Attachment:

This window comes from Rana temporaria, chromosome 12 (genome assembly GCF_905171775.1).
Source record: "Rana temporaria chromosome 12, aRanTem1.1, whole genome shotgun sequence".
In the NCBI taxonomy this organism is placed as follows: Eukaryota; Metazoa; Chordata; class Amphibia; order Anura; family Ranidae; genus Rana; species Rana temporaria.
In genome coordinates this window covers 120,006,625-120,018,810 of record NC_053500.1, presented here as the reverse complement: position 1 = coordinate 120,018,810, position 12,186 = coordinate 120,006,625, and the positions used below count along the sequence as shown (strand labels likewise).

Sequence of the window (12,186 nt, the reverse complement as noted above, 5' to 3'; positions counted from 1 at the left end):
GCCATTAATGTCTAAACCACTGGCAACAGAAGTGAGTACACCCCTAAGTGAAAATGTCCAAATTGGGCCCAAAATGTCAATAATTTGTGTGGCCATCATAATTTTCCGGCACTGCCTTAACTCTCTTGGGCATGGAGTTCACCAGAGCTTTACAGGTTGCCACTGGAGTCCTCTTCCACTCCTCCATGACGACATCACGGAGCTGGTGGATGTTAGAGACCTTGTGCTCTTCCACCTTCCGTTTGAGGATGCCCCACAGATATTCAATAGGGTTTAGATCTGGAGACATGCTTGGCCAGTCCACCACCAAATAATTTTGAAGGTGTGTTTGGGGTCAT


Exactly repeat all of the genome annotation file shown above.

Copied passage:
This window comes from Rana temporaria, chromosome 12 (genome assembly GCF_905171775.1).
Source record: "Rana temporaria chromosome 12, aRanTem1.1, whole genome shotgun sequence".
In the NCBI taxonomy this organism is placed as follows: Eukaryota; Metazoa; Chordata; class Amphibia; order Anura; family Ranidae; genus Rana; species Rana temporaria.
In genome coordinates this window covers 120,006,625-120,018,810 of record NC_053500.1, presented here as the reverse complement: position 1 = coordinate 120,018,810, position 12,186 = coordinate 120,006,625, and the positions used below count along the sequence as shown (strand labels likewise).

Sequence of the window (12,186 nt, the reverse complement as noted above, 5' to 3'; positions counted from 1 at the left end):
GCCATTAATGTCTAAACCACTGGCAACAGAAGTGAGTACACCCCTAAGTGAAAATGTCCAAATTGGGCCCAAAATGTCAATAATTTGTGTGGCCATCATAATTTTCCGGCACTGCCTTAACTCTCTTGGGCATGGAGTTCACCAGAGCTTTACAGGTTGCCACTGGAGTCCTCTTCCACTCCTCCATGACGACATCACGGAGCTGGTGGATGTTAGAGACCTTGTGCTCTTCCACCTTCCGTTTGAGGATGCCCCACAGATATTCAATAGGGTTTAGATCTGGAGACATGCTTGGCCAGTCCACCACCAAATAATTTTGAAGGTGTGTTTGGGGTCAT